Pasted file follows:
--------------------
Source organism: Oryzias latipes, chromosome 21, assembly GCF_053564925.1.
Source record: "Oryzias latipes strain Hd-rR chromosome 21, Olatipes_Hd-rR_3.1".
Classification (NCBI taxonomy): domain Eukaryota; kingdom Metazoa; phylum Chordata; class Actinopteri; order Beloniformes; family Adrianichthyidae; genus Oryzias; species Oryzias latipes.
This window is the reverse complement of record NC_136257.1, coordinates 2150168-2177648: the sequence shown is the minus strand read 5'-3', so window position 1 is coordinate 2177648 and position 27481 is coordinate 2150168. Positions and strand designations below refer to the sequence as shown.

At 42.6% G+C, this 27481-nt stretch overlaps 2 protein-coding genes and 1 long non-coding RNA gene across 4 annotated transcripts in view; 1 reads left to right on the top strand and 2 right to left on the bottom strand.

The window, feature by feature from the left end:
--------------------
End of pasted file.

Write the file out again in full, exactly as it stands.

Source organism: Oryzias latipes, chromosome 21, assembly GCF_053564925.1.
Source record: "Oryzias latipes strain Hd-rR chromosome 21, Olatipes_Hd-rR_3.1".
Classification (NCBI taxonomy): domain Eukaryota; kingdom Metazoa; phylum Chordata; class Actinopteri; order Beloniformes; family Adrianichthyidae; genus Oryzias; species Oryzias latipes.
This window is the reverse complement of record NC_136257.1, coordinates 2150168-2177648: the sequence shown is the minus strand read 5'-3', so window position 1 is coordinate 2177648 and position 27481 is coordinate 2150168. Positions and strand designations below refer to the sequence as shown.

At 42.6% G+C, this 27481-nt stretch overlaps 2 protein-coding genes and 1 long non-coding RNA gene across 4 annotated transcripts in view; 1 reads left to right on the top strand and 2 right to left on the bottom strand.

The window, feature by feature from the left end: